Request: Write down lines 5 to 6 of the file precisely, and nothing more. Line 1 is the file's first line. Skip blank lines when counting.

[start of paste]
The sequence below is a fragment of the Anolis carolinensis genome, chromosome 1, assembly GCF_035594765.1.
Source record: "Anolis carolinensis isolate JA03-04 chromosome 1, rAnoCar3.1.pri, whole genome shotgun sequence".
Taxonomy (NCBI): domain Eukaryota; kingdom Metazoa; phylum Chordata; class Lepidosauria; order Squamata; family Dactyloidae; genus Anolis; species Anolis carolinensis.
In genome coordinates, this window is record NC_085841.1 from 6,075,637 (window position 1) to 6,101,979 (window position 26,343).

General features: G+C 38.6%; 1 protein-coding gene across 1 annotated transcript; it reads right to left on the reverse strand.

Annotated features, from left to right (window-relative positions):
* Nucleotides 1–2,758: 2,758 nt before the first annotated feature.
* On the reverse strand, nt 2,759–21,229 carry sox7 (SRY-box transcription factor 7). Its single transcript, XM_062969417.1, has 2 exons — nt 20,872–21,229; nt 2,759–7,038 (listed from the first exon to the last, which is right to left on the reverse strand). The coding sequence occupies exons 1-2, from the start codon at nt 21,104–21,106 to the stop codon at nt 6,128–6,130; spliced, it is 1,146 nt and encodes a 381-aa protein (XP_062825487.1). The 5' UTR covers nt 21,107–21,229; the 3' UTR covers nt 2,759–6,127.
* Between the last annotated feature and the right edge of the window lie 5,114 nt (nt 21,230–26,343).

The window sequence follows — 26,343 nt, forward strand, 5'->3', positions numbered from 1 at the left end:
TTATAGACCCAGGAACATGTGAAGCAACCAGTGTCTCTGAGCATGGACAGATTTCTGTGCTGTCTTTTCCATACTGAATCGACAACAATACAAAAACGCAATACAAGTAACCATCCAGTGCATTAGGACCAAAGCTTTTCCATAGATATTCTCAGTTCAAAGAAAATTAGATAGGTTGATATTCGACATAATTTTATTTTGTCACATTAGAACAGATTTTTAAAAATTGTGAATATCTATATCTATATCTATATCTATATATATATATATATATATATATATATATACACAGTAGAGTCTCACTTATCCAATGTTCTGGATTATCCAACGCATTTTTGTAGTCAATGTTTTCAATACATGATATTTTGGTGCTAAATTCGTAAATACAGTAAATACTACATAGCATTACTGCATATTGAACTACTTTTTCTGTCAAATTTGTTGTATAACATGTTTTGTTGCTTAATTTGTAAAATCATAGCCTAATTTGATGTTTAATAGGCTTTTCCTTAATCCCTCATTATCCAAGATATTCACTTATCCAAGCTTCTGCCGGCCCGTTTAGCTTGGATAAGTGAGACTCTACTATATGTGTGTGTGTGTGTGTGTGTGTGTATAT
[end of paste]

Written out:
General features: G+C 38.6%; 1 protein-coding gene across 1 annotated transcript; it reads right to left on the reverse strand.

Annotated features, from left to right (window-relative positions):